In early-December, ECB President Mario Draghi announced an extension of existing measures which disappointed the markets and caused the Euro-dollar rate to jump by a staggering 4% in the day. Normally, Signor Draghi has a good feel for likely market reaction but it appears that his original strategy for the Eurozone may have become compromised by opposition from Germany.

Reflecting the expected timing of implementation of the respective monetary policies, the US Dollar has been strong throughout much of 2015 relative to Sterling which, in turn, has been strong against the Euro. This relationship seems likely to hold broadly during 2016 but may continue to create a headwind for US exporters as it did in 2015.

Reviewing the technical outlook, the S&P 500 Index remains in a bull market as it lies above the primary trend line in place since March 2009. However, the higher trend line in place since early-October 2011 was broken in late-August 2015 at the time of the Shanghai stock market crash. The 2009 trend line lies about 15% below the current index level of 2,060 so an assault on this does not look imminent. However, with signs of US corporate earnings slowing and interest rates rising, not to mention the concerns expressed earlier about the risk to property in Emerging Economies, the possibility of the S&P 500’s near-seven year old bull market ending during 2016 cannot be ignored.

At the start of 2015 our strategy note suggested that the long term (monthly) chart for the S&P and FTSE 100 indices were showing the start of tops which bore similarities to those for 2000 and 2007 from which the markets declined by over 40%. In the event, both markets did peak during 2015 with the S&P’s largest drop being about 13% while that for the FTSE 100 was 19%. However, the main difference between 2015 and the years 2000 and 2007 has been the intervention of the Federal Reserve’s Quantitative Easing which appears to have had the effect of delaying or even eliminating the prospect of falls of nearer 40%. We shall see. Perversely, we did see a 40% market fall in 2015 but that was in the Shanghai Composite Index.

The March 2009 bull market trend for the FTSE 100 Index was broken in October 2014. The August 2011 trend line was broken in late-August 2015, as in the case of the S&P 500 Index, at the time of the Shanghai stock market crash. After bottoming at the end of August, the Index ranged in an upward trend channel before beginning to break down below the channel in early-December. Although market relative strength suggests that the market may attempt to rally before the year-end, it is unfortunate that a stronger-looking trend is not in place for the start of 2016.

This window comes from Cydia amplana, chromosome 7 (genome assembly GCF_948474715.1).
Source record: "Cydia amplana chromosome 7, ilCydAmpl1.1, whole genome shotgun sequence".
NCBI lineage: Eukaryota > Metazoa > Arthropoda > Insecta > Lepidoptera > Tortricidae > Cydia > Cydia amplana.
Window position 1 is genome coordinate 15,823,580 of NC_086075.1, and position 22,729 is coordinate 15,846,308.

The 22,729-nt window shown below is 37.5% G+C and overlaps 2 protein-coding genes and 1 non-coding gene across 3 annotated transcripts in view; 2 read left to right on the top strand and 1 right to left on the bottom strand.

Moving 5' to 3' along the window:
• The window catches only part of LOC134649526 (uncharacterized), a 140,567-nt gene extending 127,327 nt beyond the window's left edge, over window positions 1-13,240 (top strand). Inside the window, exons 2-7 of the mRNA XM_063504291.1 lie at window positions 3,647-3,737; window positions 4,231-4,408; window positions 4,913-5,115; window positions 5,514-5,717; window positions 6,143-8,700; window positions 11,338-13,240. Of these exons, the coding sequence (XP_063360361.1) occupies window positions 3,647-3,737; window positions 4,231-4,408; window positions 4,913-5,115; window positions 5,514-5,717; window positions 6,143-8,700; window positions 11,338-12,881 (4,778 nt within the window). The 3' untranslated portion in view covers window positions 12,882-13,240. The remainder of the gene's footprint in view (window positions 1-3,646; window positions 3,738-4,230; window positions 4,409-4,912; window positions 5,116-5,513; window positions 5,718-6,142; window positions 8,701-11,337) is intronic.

Given the near-20% weighting for Mining and Oil companies in the FTSE 100 Index it is not surprising that the Index has struggled in 2015. Until a floor is established for the prices for commodities such as iron ore, copper and oil, it will be difficult for the FTSE 100 to establish a new recovery trend. During 2015 we have seen the mixed blessings that lower oil prices can bring. Generally, the disinflation impact on economies has been welcome but it has come at the cost of jobs and, if projects have not been abandoned altogether, reduced investment into exploration and production. Delinquent borrowings create problems for the banking sector. In 2015, oil producing countries like Saudi Arabia and Norway have made withdrawals from their sovereign wealth funds to offset lower oil revenues, inevitably adding some selling pressure to bond and equity markets.

With particular regard to the oil price, the outlook is especially cloudy. Accounting for around 40% of global crude oil production, the Organization of the Petroleum Exporting Countries (OPEC) does not appear to have the clout it once did. The rapid expansion of US shale oil and gas production in the past two years has had a profound effect on energy politics. The dominant OPEC member Saudi Arabia has been clear that it will not cut back production and lose market share. Other producers such as Russia and Indonesia, desperate to shore up their economies, are maintaining high production levels. Data from the International Energy Agency for the third quarter of 2015 show that the World supply of oil at 96.9 million barrels per day (mbpd) was outstripping demand by 1.6 mbpd (1.6%). Despite the expectation of a slight decline in Non-OPEC supply in 2016, it looks as if oversupply will continue to keep the oil price under pressure going into 2016.


The air of uncertainty feels particularly intense on so many fronts as we move into 2016. The fundamental bases for so many valuations – the cost of money (interest rates), the prices for commodities – are in doubt and that’s before considering the potential impact of geopolitical risk such as terrorist attacks. It is far from clear at what point rising interest rates may drive money in search of yield out of bond markets and into equity markets where slowing economic activity is causing companies to restrain or even reduce their rates of dividend distribution.

In the UK, the possibility of a referendum on Europe being brought forward from 2017 will be unsettling for investors. It is a moot point whether the general public should be expected to be able to make a sound judgement about such a complex and esoteric issue. That said, it must be admitted that it may have been more by luck than judgement that the politicians kept Britain out of the Euro.